Red Cabbage is also a great source of vitamin C, A, B6. As a cruciferous vegetable, it’s also been demonstrated to exhibit anti-cancer and anti-inflammatory properties. (source)
All you need to do with red cabbage is chop it and have it on the side or add it to salads. I have a very good recipe for a Mediterranean Salmon Bowl that comes with a tasty cabbage salad.
11. Brussels Sprouts, 3.3g fiber
1 cup Brussels sprouts delivers 38kcal, 7.9g total carbs, 3.3g fiber and 4.6g net carbs. This would cover 13% DV for women, and 9% for men.
Brussels sprouts are also a cruciferous vegetable like cabbage and broccoli and exhibit similar anti-cancer and anti-inflammatory properties. They also contain vitamin C, B6 and A.
12. Nettle, 6.1g fiber
1 cup blanched stinging nettles contains 37kcal, 6.7g total carbs, 6.1g fiber, and 0.6g net carbs. That means, you’re getting 27% of your fiber needs if you’re a woman and 18% if you’re a man.
Nettle is very ignored, but also highly nutritious food. It contains calcium, iron, magnesium and vitamin A and it’s one of the best anti-inflammatory foods you can find. In some studies, it has also demonstrated antioxidant, anti-hypertensive and anti-diabetic properties. (source)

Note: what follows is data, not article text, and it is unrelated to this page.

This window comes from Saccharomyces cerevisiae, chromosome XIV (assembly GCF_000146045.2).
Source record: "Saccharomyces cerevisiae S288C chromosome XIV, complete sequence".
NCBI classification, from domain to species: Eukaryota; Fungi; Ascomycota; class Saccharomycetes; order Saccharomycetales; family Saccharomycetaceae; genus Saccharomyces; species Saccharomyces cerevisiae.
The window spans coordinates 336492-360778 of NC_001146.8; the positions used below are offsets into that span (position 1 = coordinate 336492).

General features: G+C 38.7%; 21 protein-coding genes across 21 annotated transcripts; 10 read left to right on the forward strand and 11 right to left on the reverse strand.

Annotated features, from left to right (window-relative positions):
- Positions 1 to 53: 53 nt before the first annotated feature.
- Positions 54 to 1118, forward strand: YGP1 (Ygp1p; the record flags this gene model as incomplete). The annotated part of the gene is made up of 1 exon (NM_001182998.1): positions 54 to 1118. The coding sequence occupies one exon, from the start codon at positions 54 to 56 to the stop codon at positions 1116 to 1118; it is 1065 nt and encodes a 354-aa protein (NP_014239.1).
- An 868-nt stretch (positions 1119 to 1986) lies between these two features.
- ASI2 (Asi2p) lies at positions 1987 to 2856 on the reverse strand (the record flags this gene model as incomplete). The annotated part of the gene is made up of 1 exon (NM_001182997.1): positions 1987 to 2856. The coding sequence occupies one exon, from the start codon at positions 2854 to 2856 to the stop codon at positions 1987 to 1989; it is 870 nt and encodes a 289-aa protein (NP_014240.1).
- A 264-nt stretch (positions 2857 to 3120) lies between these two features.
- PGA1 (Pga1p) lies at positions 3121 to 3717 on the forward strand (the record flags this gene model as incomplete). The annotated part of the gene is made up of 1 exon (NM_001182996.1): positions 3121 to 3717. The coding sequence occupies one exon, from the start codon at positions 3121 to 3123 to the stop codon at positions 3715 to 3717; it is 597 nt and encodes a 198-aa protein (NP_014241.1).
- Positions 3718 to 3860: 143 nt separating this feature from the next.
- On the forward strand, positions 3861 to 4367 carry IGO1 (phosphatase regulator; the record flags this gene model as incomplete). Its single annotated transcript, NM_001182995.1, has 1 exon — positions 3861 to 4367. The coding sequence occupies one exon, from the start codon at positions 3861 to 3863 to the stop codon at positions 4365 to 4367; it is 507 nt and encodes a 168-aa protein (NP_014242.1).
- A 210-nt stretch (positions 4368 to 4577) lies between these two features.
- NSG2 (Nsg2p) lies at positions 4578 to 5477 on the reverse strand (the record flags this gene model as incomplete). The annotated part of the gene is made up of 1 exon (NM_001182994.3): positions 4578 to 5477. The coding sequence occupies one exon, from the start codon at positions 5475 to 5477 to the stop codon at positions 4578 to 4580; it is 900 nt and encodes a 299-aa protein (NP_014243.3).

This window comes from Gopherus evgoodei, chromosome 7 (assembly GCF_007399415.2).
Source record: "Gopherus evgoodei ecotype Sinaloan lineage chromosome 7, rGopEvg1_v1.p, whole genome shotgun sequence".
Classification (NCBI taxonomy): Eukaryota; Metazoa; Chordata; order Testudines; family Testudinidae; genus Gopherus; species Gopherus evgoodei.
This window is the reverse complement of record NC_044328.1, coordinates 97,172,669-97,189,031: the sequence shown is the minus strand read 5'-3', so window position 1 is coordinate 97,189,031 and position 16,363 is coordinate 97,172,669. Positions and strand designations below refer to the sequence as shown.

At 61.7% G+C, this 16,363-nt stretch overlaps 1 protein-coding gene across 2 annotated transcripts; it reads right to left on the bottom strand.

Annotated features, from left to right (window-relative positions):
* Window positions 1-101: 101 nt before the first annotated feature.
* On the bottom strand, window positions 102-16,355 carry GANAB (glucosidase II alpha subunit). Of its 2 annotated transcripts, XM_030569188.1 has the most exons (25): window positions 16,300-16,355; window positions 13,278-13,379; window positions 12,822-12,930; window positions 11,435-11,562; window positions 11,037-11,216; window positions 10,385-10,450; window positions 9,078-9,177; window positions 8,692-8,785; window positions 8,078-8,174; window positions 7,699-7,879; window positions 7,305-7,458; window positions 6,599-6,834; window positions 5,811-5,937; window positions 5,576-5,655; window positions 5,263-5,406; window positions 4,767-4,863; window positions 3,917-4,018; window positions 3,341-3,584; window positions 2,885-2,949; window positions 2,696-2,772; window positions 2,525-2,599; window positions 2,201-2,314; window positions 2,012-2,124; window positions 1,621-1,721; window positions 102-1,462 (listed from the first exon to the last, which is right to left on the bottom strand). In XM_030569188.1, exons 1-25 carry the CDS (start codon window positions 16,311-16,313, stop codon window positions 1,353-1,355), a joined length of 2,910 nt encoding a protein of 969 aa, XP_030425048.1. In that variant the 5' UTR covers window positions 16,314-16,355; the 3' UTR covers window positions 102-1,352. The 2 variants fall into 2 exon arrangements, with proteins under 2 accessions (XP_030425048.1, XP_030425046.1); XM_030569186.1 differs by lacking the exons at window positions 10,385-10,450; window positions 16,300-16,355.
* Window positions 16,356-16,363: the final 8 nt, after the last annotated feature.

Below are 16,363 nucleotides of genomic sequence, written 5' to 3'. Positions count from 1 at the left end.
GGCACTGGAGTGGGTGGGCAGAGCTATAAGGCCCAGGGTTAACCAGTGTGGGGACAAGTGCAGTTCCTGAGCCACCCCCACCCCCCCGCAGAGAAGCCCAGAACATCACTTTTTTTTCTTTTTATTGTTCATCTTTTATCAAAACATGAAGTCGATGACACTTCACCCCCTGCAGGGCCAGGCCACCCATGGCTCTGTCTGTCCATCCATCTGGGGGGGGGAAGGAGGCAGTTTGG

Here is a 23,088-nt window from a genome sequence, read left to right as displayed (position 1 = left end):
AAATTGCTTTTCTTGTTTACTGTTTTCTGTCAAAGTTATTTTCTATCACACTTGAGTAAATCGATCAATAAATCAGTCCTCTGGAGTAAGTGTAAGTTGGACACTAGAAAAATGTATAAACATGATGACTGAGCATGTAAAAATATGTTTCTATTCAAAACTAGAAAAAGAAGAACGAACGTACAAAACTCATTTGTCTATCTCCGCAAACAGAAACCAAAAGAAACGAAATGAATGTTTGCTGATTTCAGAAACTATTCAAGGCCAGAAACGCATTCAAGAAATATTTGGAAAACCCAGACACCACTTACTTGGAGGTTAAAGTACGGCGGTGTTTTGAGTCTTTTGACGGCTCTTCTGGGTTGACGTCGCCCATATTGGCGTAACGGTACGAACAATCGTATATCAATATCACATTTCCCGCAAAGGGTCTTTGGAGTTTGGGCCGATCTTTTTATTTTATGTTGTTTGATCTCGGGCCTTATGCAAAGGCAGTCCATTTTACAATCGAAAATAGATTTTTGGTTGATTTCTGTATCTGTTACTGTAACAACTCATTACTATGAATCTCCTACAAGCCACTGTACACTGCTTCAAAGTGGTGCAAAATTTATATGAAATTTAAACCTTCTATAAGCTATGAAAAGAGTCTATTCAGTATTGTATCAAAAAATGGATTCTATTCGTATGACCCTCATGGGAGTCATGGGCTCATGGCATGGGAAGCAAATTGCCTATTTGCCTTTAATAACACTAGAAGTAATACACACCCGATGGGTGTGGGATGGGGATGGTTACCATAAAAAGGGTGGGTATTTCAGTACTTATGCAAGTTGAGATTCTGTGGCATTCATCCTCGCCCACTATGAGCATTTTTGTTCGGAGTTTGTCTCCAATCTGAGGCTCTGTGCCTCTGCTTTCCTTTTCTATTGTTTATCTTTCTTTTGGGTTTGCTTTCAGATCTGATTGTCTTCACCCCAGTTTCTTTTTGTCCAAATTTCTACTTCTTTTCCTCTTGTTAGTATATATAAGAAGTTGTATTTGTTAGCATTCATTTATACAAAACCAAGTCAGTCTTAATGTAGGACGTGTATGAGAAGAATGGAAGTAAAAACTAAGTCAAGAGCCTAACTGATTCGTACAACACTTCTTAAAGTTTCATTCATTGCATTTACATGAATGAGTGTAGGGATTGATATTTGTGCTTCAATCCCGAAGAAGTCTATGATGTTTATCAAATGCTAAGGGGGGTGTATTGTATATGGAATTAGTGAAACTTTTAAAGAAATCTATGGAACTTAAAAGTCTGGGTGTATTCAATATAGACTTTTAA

I’ve made a few recipes with raw and cooked nettles myself. I like them in soups, cooked with spring onions and olive oil on the side or if you’re brave – add them raw to your smoothies. Make sure they’re blended all the way through, so they don’t sting.
13. Snap Beans, 3.4g fiber
1 cup snap beans contains 31kcal, 7g total carbs, 3.4g fiber and 3.6g net carbs. This would cover 14% of your daily fiber needs if you’re woman or 9% if you’re a man.
Snap beans are additionally a good source of protein, magnesium, iron, potassium, vitamin C and B6. Adding snap beans to a low carb diet is as easy as cooking them with some olive oil in a non-stick pan, add some garlic and spices and have them on the side.
14. Sesame Seeds, 11.8g fiber
100g of sesame seeds contain 573kcal, 23.5g total carbs, 11.8g fiber and 11.7g net carbs.
Sesame seeds are also a great source of minerals, protein and some vitamins. I find them most delicious when they’re toasted in a pan for a minute or two and then added on top of salads or in dressings.
15. Hemp Seeds, 1.2g
3 Tbsp hulled hemp seeds contain 166kcal, 2.6g total carbs, 1.2g fiber and 1.4g net carbs.
Hemp seeds are a great source of omega-3’s and protein and you can add them on salads or in smoothies.
16. Blackberries, 7.6g fiber
1 cup contains 62kcal, 14g total carbs, 7.6g fiber and 6.4g net carbs. This would be enough to cover the fiber DV to 30% for women and 20% for men.
Blackberries are great as a snack, or like strawberries on top of chia pudding or yogurt. In folk medicine they’ve been used to cure colitis and in more recent research they’re shown to contain active compounds that can prevent age-related neurodegeneration. (source)
17. Green Bell Pepper, 2g fiber
1 medium-sized green bell pepper has 24kcal, 6g total carbs, 2g fiber and 4g net carbs. This would be enough to cover the fiber DV to 8% for women and 5% for men.